The final installment in our Film Fridays series comes from Joshua Ng… Oh, and just a reminder, the post with the most likes/comments on Facebook, shares on Twitter, and clicks in general wins its writer a little prize.


After recently watching the Lego Movie, it has become one of my favourite films!

With all the hype surrounding this film, including from friends saying ‘Oh, you’ll love it, it’s like it was made for you,’ I was very sceptical whether it would be any good, but my opinion changed very quickly.

From the very beginning of the film, I was drawn in by the funny animation style, which, I’m sure struck a nostalgic chord with most of us who played Lego as kids. The film then launched into one of the catchiest theme tunes I have EVER heard, which had me hooked. Here it is, in case you haven’t seen the film yet (beware – this will be in your head FOREVER)

This all topped off with the jokey atmosphere and fast-paced action scenes and a very simple story plot, meant it was simply a feel-good and fun movie!

The plot is simple: a normal guy (Emmet) stumbles across an artefact which can stop the plan of the bad guy (Lord Business), and so he sets out on a journey to gather comrades to defeat the bad guy, using this artefact. This leads to a journey where he meets a mixture of quirky and interesting characters, interacting in a colourful and crazy world.

There are nearly no limitations to what they can build or do, which gives that sense of boundless creativity (not too dissimilar to when I played with lego as a child!). At one point, one of the characters creates a motorbike out of parts found in an alleyway and uses it to escape (by then also converting it into a plane later!).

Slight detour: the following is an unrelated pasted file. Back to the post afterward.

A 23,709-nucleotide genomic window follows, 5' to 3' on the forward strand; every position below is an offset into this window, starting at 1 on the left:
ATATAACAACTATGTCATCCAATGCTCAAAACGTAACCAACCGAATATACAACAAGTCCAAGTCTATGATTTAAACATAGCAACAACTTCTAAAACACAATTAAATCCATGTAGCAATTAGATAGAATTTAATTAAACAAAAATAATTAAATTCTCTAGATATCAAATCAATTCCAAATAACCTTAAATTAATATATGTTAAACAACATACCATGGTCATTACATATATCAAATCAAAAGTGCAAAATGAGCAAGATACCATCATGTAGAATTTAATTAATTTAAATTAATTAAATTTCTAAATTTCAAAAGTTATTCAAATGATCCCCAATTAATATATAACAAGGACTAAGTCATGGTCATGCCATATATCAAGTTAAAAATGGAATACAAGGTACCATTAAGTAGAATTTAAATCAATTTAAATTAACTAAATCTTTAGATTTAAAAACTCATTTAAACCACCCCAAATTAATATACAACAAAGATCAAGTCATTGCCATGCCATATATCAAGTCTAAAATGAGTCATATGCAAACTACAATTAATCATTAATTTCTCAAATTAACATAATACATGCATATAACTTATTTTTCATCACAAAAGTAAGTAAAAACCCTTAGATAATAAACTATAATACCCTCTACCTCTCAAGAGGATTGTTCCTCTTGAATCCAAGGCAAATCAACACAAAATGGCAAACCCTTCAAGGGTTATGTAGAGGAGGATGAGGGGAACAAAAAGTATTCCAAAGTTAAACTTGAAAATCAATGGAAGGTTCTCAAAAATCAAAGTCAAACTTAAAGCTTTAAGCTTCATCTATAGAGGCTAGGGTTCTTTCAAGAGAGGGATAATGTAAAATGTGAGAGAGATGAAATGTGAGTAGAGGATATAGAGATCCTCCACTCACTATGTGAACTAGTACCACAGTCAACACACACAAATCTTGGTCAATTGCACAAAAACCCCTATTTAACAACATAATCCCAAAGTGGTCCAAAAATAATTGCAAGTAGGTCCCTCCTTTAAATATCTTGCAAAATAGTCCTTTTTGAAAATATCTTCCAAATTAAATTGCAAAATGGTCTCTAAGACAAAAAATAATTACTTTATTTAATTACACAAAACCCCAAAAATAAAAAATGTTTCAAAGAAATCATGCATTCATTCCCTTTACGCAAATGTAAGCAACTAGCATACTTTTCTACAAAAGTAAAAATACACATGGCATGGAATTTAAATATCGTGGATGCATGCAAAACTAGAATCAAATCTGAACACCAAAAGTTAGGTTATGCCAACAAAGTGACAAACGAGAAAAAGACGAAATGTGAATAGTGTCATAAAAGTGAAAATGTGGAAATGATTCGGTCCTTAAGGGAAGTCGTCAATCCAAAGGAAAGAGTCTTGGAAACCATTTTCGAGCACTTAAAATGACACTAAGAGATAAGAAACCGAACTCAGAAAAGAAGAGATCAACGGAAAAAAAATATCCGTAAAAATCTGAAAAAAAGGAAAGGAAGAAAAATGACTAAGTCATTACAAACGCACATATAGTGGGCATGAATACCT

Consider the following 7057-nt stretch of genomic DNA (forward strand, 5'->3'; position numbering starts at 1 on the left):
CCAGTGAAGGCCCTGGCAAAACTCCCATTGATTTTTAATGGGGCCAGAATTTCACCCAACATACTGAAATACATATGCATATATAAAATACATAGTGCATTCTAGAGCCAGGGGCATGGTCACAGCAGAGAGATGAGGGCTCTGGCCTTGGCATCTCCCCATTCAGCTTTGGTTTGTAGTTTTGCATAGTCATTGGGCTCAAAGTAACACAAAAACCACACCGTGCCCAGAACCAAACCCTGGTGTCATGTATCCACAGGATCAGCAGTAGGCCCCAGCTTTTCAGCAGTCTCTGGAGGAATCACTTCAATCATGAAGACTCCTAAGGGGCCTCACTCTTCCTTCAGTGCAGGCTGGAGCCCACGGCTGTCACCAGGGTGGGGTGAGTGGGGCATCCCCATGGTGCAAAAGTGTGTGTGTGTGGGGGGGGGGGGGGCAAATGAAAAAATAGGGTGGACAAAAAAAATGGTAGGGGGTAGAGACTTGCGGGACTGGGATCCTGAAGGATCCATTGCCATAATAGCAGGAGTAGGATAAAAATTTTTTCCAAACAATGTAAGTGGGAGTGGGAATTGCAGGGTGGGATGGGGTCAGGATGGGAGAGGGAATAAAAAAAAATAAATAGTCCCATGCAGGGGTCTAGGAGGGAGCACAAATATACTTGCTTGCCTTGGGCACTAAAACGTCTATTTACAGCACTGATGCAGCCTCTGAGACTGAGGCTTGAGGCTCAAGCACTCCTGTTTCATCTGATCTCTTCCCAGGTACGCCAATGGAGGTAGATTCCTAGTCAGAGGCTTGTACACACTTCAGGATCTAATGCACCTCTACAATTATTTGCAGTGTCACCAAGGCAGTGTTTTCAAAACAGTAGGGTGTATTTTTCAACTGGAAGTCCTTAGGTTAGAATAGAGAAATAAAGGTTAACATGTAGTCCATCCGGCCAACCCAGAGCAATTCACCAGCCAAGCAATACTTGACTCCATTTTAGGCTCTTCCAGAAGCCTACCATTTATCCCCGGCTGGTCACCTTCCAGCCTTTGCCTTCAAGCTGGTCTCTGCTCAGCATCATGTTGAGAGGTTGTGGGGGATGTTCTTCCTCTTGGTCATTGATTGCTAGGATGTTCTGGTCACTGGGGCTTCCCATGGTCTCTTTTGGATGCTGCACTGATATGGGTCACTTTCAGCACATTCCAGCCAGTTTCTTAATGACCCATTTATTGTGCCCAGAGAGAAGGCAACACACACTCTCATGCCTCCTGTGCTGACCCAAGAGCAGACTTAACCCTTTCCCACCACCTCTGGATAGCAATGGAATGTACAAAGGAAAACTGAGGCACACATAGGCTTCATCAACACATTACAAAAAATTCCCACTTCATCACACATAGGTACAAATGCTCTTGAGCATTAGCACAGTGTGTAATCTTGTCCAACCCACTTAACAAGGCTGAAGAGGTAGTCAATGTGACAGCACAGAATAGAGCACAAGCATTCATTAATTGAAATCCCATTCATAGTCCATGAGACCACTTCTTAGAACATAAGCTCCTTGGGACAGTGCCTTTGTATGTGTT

The end of the film, in a surreal twist introduces the ‘man upstairs’ who has created [what he hopes is] the orderly Lego world, and his fun-loving son (also dictating the storyline) tells him that he shouldn’t be bound by the ‘instruction manual’ and that he should be more free and creative to play with the Lego world.

The message shown to us – which is common in many films – where ‘rules are just a guideline’ and ‘it’s fine as long as it’s fun’, promotes an attitude of living solely by our own desires and dreams, which leads to the separation from the true creator of all things, and the rules which he has ordained; rules which aren’t to stop our fun, but are actually there for our own good (unlike in the Lego Movie).

The movie, though ‘awesome’, has a powerful underlying message which should not be taken lightly. I do hope that this movie, which I thoroughly recommend, would inspire you to do your own research and find an unbiased view of our creation and purpose on this world. I can only hope you would see the ‘man upstairs’ as he truly is.